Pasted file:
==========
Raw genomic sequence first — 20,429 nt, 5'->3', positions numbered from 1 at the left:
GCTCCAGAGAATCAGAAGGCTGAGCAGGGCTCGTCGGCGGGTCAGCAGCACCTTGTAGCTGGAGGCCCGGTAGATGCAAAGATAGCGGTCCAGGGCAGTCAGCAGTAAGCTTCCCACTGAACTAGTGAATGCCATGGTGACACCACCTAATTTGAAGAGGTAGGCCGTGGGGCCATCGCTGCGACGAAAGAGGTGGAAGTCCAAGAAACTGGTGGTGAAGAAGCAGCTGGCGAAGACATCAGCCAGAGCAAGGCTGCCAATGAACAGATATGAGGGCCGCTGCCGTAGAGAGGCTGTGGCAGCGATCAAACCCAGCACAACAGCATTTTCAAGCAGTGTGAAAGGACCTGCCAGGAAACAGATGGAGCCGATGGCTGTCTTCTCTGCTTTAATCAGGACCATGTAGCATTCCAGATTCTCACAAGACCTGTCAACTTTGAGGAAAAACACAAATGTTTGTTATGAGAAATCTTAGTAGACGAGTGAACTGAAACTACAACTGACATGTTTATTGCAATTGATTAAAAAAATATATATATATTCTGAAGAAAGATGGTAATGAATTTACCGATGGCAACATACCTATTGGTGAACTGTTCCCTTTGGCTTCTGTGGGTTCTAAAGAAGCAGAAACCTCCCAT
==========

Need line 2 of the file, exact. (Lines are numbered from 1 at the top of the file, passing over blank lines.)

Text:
GCTCCAGAGAATCAGAAGGCTGAGCAGGGCTCGTCGGCGGGTCAGCAGCACCTTGTAGCTGGAGGCCCGGTAGATGCAAAGATAGCGGTCCAGGGCAGTCAGCAGTAAGCTTCCCACTGAACTAGTGAATGCCATGGTGACACCACCTAATTTGAAGAGGTAGGCCGTGGGGCCATCGCTGCGACGAAAGAGGTGGAAGTCCAAGAAACTGGTGGTGAAGAAGCAGCTGGCGAAGACATCAGCCAGAGCAAGGCTGCCAATGAACAGATATGAGGGCCGCTGCCGTAGAGAGGCTGTGGCAGCGATCAAACCCAGCACAACAGCATTTTCAAGCAGTGTGAAAGGACCTGCCAGGAAACAGATGGAGCCGATGGCTGTCTTCTCTGCTTTAATCAGGACCATGTAGCATTCCAGATTCTCACAAGACCTGTCAACTTTGAGGAAAAACACAAATGTTTGTTATGAGAAATCTTAGTAGACGAGTGAACTGAAACTACAACTGACATGTTTATTGCAATTGATTAAAAAAATATATATATATTCTGAAGAAAGATGGTAATGAATTTACCGATGGCAACATACCTATTGGTGAACTGTTCCCTTTGGCTTCTGTGGGTTCTAAAGAAGCAGAAACCTCCCAT